Another challenge is bearing choice and the proper functioning of the associated lubrication systems. Rotating test rigs are by there nature unique devices and so operation of them is a continuous learning process. In the last decade the emergence on affordable ceramic ball bearings has been a major advantage. They allow operation at much higher rotating speeds and operating temperatures. Bearing cooling and lubrication is still needed and this is performed using an oil mist cooling system. In the TPL rig there are four bearing sets and four oil mist coolers with redundancy built in by allowing each oil mist cooler to service two bearing sets (Figure 3). In this way if one oil mister fails no bearing are left without lubrication. A bearing arrangement similar to a milling machine spindle is used with the rear bearing pair held in place by flexure arms that are instrumented to measure the net force forward or rearwards on the shaft while the front bearing pair is allowed to float. The reason for this is that the shaft lengthens during operation due to temperature increase and load and thus one bearing pair needs to float. The axial forward pull of the test rotor is counteracted by a pneumatic balance piston at the rear of the shaft and the force adjusted until the net axial force on the shaft is close to zero. The most amazing aspect of this rig is that it was designed on the late 60's by the late Professor Mike Vavra and the rig is still state-of-the-art today.
There was some concern about the ability of ceramic ball bearings to handle the shock loads of compressor stall and surge. Here the compressor applies large cyclic forces to the rig via the rig as it stall and un-stalls during a surge cycle. During an experiment it is routine to drive the compressor into surge and observe when surge occurs and what is required to recover from a surge. Our experience has shown that the bearings can withstand about a dozen surge cycles.
A further operational consideration is the need to operate with very small tip clearances. A scaled down compressor operating at high-speed tends to grow radially and rubbing between the casing and blade tips is normal. Figure 4 shows the abradable material which allows operation at very small tip gaps without damaging the rotor. This material is baked into a trench above the rotor and needs to abrade without sanding the tips of the rotor. We have settled with a machinable rubberized material and grooved the bottom of the trench to improve the adhesion to the casing.
Of course simply having an operating rig is only half the challenge, once in place useful data has to be taken from the test article. The scaling down of the test article does reduce power but makes the positioning of probes more difficult. Steady-state performance measurement such as pressure ratio and efficiency testing is fairly standard and requires the measuring of the pressure and temperatures upstream and downstream of the compressor. Care has to be taken to distribute the probes evenly around the compressor as clustering them all in one place can results in local flow blockage and cause premature stall. We calculate efficiency from probe measurements since an on the shaft torque transducer is both too costly and complicated at these speeds. To make accurate measurement we use a conservative mass averaged approach using 20 pressure probes and 10 temperature probes (Figure 5).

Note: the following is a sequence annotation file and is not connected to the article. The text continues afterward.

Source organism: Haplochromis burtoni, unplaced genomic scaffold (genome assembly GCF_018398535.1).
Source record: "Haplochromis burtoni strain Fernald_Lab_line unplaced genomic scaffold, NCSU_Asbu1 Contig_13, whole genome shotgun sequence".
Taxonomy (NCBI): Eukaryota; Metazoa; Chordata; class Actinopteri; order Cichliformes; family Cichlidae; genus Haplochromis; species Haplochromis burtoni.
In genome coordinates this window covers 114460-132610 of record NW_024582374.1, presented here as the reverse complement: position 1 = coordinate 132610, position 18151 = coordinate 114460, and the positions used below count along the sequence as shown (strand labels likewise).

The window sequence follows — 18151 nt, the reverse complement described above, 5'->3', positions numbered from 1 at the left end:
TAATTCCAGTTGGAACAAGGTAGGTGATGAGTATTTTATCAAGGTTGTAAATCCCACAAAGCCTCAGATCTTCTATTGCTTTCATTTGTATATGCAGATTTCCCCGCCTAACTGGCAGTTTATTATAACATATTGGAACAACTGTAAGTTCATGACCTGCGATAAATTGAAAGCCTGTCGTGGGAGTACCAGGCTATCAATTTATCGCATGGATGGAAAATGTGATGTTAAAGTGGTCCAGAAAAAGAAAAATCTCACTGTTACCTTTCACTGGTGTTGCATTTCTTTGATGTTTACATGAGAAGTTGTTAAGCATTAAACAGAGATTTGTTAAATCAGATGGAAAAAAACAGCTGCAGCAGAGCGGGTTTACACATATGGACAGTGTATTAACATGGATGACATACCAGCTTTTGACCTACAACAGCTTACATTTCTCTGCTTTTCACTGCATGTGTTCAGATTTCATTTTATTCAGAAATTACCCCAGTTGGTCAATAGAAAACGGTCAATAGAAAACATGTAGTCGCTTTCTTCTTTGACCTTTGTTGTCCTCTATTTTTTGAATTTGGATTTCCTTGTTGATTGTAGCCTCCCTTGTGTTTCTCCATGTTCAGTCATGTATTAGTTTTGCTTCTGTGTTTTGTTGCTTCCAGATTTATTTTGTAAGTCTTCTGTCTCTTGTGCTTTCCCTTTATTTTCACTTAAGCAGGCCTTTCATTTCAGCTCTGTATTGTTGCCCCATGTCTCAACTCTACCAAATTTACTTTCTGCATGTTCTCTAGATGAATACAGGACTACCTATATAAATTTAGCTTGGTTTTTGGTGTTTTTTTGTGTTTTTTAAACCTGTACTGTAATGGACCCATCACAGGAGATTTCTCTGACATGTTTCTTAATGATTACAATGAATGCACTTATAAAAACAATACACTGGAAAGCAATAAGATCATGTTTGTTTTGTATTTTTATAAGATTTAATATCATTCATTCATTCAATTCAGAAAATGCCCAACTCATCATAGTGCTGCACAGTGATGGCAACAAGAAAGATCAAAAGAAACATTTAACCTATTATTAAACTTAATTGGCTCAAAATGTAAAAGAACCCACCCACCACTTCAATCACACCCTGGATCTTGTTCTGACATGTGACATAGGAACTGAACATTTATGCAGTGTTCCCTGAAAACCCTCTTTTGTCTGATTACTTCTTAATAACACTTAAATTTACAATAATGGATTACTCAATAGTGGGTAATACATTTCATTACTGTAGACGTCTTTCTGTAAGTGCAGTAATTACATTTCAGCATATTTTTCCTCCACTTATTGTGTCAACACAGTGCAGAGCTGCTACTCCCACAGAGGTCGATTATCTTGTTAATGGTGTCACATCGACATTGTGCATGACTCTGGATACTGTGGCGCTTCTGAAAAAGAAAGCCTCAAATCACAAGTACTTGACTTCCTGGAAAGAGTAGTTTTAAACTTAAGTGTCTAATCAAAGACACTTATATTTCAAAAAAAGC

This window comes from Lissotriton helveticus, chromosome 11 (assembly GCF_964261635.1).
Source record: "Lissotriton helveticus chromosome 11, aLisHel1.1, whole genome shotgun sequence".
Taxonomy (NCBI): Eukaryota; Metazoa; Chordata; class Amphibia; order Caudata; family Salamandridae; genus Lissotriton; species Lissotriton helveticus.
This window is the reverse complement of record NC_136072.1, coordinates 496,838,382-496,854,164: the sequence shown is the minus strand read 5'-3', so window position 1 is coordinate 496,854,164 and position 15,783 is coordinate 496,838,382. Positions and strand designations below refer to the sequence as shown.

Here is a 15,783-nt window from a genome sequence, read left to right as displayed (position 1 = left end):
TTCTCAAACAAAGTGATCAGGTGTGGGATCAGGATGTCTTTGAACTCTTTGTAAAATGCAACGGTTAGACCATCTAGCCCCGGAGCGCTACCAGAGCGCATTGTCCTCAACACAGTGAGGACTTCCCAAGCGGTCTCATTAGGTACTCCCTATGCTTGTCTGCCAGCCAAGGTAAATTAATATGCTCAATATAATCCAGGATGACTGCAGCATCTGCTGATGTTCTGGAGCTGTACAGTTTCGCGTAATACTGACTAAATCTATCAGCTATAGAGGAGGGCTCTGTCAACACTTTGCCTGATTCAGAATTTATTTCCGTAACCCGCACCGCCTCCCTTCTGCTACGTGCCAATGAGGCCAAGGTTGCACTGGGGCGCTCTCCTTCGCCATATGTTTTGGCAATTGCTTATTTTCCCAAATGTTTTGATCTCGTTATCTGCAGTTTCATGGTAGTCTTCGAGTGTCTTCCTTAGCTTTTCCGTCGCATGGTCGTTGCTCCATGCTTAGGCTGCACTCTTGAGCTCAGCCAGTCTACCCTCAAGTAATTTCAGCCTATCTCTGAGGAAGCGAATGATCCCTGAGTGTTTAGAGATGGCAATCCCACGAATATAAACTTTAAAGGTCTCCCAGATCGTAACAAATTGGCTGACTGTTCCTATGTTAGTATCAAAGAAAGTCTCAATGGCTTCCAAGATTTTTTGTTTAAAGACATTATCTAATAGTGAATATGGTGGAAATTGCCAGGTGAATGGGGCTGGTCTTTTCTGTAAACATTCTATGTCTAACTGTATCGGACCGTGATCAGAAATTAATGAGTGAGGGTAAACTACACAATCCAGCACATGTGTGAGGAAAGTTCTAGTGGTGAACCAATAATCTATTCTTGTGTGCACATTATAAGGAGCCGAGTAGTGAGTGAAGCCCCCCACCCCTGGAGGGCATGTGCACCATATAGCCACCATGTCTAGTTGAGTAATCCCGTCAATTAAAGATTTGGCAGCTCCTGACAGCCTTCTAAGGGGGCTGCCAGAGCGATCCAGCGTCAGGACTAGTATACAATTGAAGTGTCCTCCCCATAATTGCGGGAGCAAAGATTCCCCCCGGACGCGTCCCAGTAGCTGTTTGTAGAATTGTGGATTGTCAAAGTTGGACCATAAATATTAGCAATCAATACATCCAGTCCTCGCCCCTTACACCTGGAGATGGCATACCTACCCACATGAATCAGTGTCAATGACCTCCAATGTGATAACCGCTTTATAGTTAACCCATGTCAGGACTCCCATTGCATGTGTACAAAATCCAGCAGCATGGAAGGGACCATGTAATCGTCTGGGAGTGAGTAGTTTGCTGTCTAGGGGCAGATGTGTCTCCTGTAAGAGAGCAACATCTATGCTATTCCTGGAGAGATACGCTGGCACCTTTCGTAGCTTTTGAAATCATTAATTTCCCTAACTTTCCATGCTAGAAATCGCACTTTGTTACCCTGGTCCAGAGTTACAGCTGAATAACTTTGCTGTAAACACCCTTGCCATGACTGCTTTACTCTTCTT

The valuable data is in trying to see what the flow structure within the flow passages is like. The high-speed data acquisition capability was first pioneered by Emeritus Professor Ray Shreeve and researchers to develop their DPDS (Dual-probe dualsampling) procedure to measure the instantaneous velocity vector field downstream of the rotor in the 1970's. The current TPL high-speed pressure transducers are embedded in the wall of the compressor and are each continuously sampled at 196 kHz. At 100 % speed this results in nearly 20 measurements from blade-to-blade and the continuous nature of our sampling allows stalls to be captured. This is important as the change from un-stalled to stalled operation can be as little as 5-10 revolutions or about 1/100th of a second. Understanding the flow just before stall occurs will hopefully allow for designs that are more resistant to stall and surge while maintaining high efficiency.
Our latest rig improvements aim at making the installation of new rotors simpler with a more modular rig layout. Here the use of computer aided design makes design decisions much simpler as it is possible to ’assemble’ the entire rig virtually before cutting material. Future rig modifications will include a closed loop system for testing process gas compressors and the potential to operate the entire rig at lower pressures to be able to test two-stage compressors while still remaining within our power limitations and of course better simulating high altitude operation.